area that formed the bank, it lurched to a stop.
“What was that?” asked one of the imagers.
Quaeryt didn’t immediately recognize the voice, but thought it might have been Akoryt. “Sandbank or mud bar. It didn’t hit that hard, and that’s going to be a problem for them.”
“Sir?” asked Shaelyt.
“It hit at an angle. It’s still sinking, but the current’s going to swing the stern downstream and back toward the deeper water. It might pull it off the sandbar, and then they’ll be sinking in deeper water.”
Bovarians began to scramble out of the barge as the stern swung outward and toward the middle of the river. Those closest to the swampy area moved a yard or two, their feet on the bar, then stepped into deeper water, most of them flailing and not expecting the sudden change in water depth. Quaeryt couldn’t help but wince as he saw that most of the troopers could not swim.
Then the current pulled the flatboat, now totally awash, back toward the center of the Aluse River. More troopers jumped off the apparently sinking craft.
Quaeryt wanted to shake his head. If they had just hung on to the boat, awash as it was, they likely could have lasted until it eventually grounded. Belatedly, he realized that there were too many troopers for all of them to do that, but even the last ones ignored the pilot who was clearly trying to tell them to stay with the boat.
Quaeryt turned away. “Form up. We need to catch up with the battalion.”
“You’re going to let them drown, sir?” asked Baelthm.
“What would you suggest?” asked Quaeryt. “We can’t do anything from here. What’s left of the boat is floating downstream faster than we can ride. Even if we could help, should we? They wanted to attack us from the rear. If they had, we would have had to stop them, and that would have meant killing some, if not all of them. For now, some can swim and will survive.”
“It seems … wrong … sir.”
“What is the difference between killing Bovarians directly by imaging ice rain and sinking their boat?”
Baelthm was silent.
“We are at war, Undercaptain, and they attacked us. They even burned the crops of their own people.”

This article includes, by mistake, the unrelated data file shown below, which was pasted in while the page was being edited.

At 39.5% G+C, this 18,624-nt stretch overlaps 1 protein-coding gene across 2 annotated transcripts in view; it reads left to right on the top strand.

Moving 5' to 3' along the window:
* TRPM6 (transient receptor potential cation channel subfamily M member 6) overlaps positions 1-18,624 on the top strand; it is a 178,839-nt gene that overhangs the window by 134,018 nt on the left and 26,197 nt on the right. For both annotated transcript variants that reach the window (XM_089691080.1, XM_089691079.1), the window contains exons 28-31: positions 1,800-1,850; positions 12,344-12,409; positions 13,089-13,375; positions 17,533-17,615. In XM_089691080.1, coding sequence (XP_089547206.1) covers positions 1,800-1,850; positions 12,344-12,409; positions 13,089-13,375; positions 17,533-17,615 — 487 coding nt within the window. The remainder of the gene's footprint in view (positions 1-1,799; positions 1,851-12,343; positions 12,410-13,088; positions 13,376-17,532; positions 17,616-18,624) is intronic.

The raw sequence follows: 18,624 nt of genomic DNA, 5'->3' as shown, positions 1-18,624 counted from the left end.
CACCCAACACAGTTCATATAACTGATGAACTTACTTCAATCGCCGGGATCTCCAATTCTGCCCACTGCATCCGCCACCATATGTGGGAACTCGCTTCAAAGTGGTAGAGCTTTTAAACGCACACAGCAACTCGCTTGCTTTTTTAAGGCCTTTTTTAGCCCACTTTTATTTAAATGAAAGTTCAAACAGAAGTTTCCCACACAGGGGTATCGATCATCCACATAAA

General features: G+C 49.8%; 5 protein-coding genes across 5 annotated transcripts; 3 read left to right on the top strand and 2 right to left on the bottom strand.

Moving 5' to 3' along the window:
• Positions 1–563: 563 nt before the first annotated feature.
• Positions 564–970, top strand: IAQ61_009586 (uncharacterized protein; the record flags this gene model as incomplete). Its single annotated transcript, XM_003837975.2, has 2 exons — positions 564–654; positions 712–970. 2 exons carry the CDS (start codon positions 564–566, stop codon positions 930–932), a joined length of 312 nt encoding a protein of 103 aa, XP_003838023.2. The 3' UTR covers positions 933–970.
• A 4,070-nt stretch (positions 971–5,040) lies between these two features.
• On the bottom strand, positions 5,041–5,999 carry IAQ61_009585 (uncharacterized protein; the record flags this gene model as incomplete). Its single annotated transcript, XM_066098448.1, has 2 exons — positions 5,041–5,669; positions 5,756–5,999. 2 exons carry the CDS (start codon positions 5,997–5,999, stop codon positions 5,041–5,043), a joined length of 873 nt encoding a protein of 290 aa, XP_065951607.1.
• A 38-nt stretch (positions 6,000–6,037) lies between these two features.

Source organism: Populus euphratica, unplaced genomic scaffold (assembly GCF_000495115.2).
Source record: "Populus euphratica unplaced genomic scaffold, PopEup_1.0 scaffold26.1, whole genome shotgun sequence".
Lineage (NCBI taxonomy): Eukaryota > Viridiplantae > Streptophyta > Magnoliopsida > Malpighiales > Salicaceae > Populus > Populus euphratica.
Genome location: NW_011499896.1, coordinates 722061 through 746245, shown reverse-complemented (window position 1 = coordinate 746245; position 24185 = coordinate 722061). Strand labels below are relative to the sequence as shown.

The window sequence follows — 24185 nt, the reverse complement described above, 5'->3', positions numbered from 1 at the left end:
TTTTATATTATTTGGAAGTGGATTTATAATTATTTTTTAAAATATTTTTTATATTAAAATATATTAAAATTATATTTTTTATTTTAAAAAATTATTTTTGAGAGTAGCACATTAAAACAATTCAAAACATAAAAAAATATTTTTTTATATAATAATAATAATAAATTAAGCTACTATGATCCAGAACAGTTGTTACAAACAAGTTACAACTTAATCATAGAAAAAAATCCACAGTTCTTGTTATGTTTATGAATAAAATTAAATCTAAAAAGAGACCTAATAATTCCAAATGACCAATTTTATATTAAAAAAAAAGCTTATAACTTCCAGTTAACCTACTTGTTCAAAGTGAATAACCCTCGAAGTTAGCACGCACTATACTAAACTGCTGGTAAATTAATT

Quaeryt could tell that Baelthm was not convinced, but he only said, “I’d like you to think about it. If you still have questions, we’ll talk later.”
Quaeryt turned the mare. “Forward!”
For another three days, Skarpa led the southern army westward. At one point, the river road ended at a swamp, and it took most of Samedi for Fifth Battalion and the regiments to make their way through marshy ground, fields, and along paths barely wide enough for a single rider before they reached another section of road … that lasted for ten milles before they had to detour yet again, a delay made longer by the need to replace the axle of a wagon that collapsed at the narrowest part of the path they followed when they tried to get around a section of the road washed out years before and never repaired.
The imagers were of little help, because none of them had any experience with wagons, and imaging, Quaeryt was reminded, required a knowledge of what needed to be imaged … or a great deal of time and experimentation. In a bitter sort of way, Quaeryt realized that he knew far more about how bridges were constructed than he did about wagons and axles.
Unfortunately, there was enough of the clayey soil in the rugged area they crossed on Samedi and Solayi to create mud, so that his boots and his trousers below the knees were mud-spattered, as were the lower quarters of all the horses.
Given the sorry state of men and mounts, Skarpa did not call on Quaeryt to conduct services for the Nameless on Solayi evening, but after locating a rocky and sandy area on the edge of the river, he had the regiments and Quaeryt’s battalion clean up themselves, their mounts, and their equipment.
Lundi dawned slightly cooler and drier, and the condition